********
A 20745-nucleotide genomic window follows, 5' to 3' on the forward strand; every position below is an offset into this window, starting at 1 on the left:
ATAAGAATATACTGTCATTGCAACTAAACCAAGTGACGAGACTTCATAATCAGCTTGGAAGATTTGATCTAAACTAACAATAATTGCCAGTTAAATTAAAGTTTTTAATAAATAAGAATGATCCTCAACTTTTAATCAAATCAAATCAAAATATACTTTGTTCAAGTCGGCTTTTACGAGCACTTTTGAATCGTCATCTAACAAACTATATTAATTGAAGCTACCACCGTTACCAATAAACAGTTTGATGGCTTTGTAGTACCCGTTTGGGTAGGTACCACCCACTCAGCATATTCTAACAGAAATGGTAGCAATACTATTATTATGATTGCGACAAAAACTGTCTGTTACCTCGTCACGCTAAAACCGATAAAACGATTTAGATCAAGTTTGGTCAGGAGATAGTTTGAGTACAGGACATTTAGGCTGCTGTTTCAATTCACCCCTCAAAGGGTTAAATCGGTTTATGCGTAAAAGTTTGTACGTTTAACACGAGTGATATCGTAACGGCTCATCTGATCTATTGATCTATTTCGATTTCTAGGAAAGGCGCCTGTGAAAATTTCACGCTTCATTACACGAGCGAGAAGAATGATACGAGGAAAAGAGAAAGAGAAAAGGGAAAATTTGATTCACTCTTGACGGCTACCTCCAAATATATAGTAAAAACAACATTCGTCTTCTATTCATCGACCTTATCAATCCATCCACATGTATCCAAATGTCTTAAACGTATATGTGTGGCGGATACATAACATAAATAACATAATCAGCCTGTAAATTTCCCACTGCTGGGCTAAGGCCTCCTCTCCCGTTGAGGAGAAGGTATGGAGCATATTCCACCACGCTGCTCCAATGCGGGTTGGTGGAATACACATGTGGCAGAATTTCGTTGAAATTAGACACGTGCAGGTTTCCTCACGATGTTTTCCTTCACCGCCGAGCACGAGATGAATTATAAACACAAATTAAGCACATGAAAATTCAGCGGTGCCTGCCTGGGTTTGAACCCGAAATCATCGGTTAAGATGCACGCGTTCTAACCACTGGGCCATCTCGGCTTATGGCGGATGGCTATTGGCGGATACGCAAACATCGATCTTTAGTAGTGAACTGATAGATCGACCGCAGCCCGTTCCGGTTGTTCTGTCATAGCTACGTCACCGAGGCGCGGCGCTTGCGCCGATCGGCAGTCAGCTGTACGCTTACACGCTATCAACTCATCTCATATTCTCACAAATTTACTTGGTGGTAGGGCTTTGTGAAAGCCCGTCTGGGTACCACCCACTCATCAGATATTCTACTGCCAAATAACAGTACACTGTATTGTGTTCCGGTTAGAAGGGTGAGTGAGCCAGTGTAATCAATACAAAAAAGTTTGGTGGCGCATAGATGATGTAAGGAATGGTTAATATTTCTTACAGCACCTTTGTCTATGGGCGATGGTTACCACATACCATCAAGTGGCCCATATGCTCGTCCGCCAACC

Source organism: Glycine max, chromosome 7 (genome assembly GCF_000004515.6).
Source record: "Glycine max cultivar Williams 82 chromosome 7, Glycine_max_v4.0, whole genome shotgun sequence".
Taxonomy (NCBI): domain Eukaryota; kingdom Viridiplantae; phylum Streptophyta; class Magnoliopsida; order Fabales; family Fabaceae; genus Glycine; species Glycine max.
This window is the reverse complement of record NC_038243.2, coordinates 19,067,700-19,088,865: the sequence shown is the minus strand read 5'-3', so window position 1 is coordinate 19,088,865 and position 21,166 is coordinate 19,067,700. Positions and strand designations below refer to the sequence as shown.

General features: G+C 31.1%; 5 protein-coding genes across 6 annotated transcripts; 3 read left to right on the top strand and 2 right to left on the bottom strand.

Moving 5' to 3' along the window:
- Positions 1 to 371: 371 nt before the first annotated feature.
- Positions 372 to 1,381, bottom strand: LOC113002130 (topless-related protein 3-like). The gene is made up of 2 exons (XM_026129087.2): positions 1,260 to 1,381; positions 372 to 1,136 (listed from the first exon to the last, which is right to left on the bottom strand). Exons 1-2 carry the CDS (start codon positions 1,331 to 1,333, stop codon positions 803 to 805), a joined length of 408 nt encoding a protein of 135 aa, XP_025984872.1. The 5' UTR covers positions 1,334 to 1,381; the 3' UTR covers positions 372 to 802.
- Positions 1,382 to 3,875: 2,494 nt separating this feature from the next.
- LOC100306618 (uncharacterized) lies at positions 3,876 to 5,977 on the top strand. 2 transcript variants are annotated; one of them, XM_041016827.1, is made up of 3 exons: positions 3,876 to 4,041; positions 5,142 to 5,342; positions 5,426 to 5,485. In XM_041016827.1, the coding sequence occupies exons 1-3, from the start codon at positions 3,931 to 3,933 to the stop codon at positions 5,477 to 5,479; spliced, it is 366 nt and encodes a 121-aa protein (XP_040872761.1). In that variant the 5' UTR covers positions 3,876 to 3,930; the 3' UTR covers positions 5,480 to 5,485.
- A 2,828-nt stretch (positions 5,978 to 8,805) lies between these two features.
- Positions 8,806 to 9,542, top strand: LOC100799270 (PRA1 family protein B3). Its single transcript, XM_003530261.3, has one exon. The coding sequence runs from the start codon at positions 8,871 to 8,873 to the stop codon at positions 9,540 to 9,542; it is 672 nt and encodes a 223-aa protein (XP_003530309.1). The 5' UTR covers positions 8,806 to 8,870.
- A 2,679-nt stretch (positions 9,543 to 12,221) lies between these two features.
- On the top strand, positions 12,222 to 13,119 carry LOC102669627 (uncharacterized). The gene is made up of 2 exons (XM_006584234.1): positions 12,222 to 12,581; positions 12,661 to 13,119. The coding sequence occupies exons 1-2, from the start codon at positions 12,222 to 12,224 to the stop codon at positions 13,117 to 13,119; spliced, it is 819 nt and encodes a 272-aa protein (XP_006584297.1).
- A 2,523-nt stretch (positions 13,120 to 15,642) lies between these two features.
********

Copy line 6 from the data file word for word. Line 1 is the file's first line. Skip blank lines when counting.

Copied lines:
This window is the reverse complement of record NC_038243.2, coordinates 19,067,700-19,088,865: the sequence shown is the minus strand read 5'-3', so window position 1 is coordinate 19,088,865 and position 21,166 is coordinate 19,067,700. Positions and strand designations below refer to the sequence as shown.